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What to Read

Need a reading recommendation? Well, you've come to the right place. Each month our What to Read page highlights a few of our recent favorites, plus the latest best-sellers to hit our shelves and the hottest "coming soon" titles. 

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Salute to service

This month, we remember those who gave their lives defending our nation's freedom with this special collection of books honoring military service. 

Eagle down: the last special forces fighting the forever war

BY JESSICA DONATI

In 2015, the White House claimed triumphantly that “the longest war in American history” was over. But for some, it was just theUntitled-design.png beginning of a new war, fought by Special Operations Forces, with limited resources, little governmental oversight, and contradictory orders.
 
With big picture insight and on-the-ground grit, Jessica Donati shares the stories of the impossible choices these soldiers must make. After the fall of a major city to the Taliban that year, Hutch, a battle-worn Green Beret on his fifth combat tour was ordered on a secret mission to recapture it and inadvertently called in an airstrike on a Doctors Without Borders hospital, killing dozens. Caleb stepped on a bomb during a mission in notorious Sangin. Andy was trapped with his team during a raid with a crashed Black Hawk and no air support.
 
Through successive policy directives under the Obama and Trump administrations, America has come to rely almost entirely on US Special Forces, and without a long-term plan, is failing to stabilize Afghanistan, undermining US interests both at home and abroad.
 
Eagle Down is a riveting account of the heroism, sacrifice, and tragedy experienced by those that continue to fight America’s longest war.

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three wise men: a navy seal, a green beret, and how their marine brother became a war's sole survivor

BY BEAU WISE AND TOM SILEO

Shortly after the 9/11 attacks, three brothers by blood became brothers in arms when each volunteered to defend their country. No3-wise-men-final.png military family has sacrificed more during the ensuing war, which has become the longest ever fought by America’s armed forces.

While serving in Afghanistan, US Navy SEAL veteran and CIA contractor Jeremy Wise was killed in an al Qaeda suicide bombing that devastated the US intelligence community. Less than three years later, US Army Green Beret sniper Ben Wise was fatally wounded after volunteering for a dangerous assignment during a firefight with the Taliban. Ben was posthumously awarded the Silver Star, while Jeremy received the Intelligence Star―one of the rarest awards bestowed by the U.S. government―and also a star on the CIA’s Memorial Wall.

United States Marine Corps combat veteran Beau Wise is the only known American service member to be pulled from the battlefield after losing two brothers in Afghanistan. Told in Beau’s voice, Three Wise Men is an American family’s historic true story of service and sacrifice.

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take me home huey: HONORING AMERICAN HEROES THROUGH ART

BY STEVE MALONEY, CLARE NOLAN AND DANIELL CORNELL

Take Me Home Huey: Honoring American Heroes Through Art is the moving story of visionary artist Steve Maloney's mission tohuey_final.png honor Vietnam veterans by resurrecting a shattered medevac helicopter that was shot down on Valentine's Day 1969, and dramatically transforming it into a traveling sculptural memorial to honor those who served.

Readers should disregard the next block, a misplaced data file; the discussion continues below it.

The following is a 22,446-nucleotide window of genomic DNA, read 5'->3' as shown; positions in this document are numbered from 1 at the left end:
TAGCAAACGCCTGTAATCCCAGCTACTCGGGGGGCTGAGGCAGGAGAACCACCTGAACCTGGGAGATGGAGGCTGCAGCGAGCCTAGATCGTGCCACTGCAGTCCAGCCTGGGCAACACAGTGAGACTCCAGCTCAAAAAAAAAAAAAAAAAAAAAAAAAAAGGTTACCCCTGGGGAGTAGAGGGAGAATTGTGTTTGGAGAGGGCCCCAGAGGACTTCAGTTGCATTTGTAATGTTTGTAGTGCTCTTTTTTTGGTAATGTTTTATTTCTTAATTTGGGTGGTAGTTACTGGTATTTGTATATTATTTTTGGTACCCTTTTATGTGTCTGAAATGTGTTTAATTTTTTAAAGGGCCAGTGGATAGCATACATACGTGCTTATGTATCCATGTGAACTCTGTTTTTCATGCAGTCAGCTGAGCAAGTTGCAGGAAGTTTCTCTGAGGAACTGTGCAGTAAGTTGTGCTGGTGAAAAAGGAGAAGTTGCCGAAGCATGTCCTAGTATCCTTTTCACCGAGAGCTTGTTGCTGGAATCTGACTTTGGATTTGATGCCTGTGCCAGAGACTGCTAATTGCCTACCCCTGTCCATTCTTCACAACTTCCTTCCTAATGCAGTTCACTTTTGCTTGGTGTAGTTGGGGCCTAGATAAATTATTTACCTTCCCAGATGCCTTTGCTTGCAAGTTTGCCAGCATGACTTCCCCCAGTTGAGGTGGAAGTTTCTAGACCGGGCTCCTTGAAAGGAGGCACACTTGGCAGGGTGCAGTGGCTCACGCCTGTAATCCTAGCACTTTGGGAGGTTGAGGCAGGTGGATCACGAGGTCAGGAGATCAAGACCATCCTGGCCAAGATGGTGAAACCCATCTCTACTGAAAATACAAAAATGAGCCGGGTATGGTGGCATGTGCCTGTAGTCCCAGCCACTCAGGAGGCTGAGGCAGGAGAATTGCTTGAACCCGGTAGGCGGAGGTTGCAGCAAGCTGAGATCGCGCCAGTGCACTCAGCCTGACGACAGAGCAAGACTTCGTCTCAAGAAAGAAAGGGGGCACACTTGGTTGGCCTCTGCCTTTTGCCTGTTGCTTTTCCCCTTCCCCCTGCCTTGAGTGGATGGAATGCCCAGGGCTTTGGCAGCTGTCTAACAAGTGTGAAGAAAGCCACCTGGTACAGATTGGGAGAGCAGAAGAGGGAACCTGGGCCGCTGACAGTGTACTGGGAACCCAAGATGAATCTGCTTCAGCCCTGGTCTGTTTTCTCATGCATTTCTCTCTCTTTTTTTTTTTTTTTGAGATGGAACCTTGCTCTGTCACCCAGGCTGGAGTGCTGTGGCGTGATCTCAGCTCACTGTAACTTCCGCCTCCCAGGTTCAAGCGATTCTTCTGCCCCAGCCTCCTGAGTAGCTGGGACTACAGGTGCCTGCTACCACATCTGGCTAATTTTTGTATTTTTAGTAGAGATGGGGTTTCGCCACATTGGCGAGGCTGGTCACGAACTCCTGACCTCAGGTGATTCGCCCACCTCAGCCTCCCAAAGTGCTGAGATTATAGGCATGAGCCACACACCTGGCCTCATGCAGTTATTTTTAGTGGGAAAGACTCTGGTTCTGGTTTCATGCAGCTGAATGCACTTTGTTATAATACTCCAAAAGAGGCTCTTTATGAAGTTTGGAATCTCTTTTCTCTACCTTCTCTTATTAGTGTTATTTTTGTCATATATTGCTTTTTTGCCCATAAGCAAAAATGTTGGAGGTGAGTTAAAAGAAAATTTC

The book documents, through stunning photographs and Maloney's narrative, how the artwork evolved from a wish to honor Vietnam service members 50 years after the war's end into a touchstone for solace and connection among veterans, including some with PTSD.

Interviews throughout the unique narrative provide vital context for the multi-media work. Readers will hear from the former medevac crewmen, other veterans of the helicopter war, PTSD survivors, art therapists, and historians, as well as journalist Joe Galloway, the official spokesperson of the national Vietnam War 50th Anniversary Commemoration.

The book is the perfect capstone of this groundbreaking multimedia project that includes the sculpture, as well as an Emmy award-winning film and an original song.


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facing the mountain: a true story of japanese american heroes in world war ii

BY DANIEL JAMES BROWN

They came from across the continent and Hawaii. Their parents taught them to embrace both their Japanese heritage and the ways offacing-the-mountain-final.png America. They faced bigotry, yet they believed in their bright futures as American citizens. But within days of Pearl Harbor, the FBI was ransacking their houses and locking up their fathers. And within months many would themselves be living behind barbed wire.

Facing the Mountain is an unforgettable chronicle of war-time America and the battlefields of Europe. Based on Daniel James Brown's extensive interviews with the families of the protagonists as well as deep archival research, it portrays the kaleidoscopic journey of four Japanese-American families and their sons, who volunteered for 442nd Regimental Combat Team and were deployed to France, Germany, and Italy, where they were asked to do the near impossible.

But this is more than a war story. Brown also tells the story of these soldiers' parents, immigrants who were forced to shutter the businesses, surrender their homes, and submit to life in concentration camps on U.S. soil. Woven throughout is the chronicle of a brave young man, one of a cadre of patriotic resisters who stood up against their government in defense of their own rights. Whether fighting on battlefields or in courtrooms, these were Americans under unprecedented strain, doing what Americans do best--striving, resisting, pushing back, rising up, standing on principle, laying down their lives, and enduring.

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the bomber mafia: a dream, a temptation and the longest night of the second world war

BY MALCOLM GLADWELL

In The Bomber Mafia, Malcolm Gladwell weaves together the stories of a Dutch genius and his homemade computer, a band ofbomber-mafia-final.png brothers in central Alabama, a British psychopath, and pyromaniacal chemists at Harvard to examine one of the greatest moral challenges in modern American history.
 
Most military thinkers in the years leading up to World War II saw the airplane as an afterthought. But a small band of idealistic strategists, the “Bomber Mafia,” asked: What if precision bombing could cripple the enemy and make war far less lethal?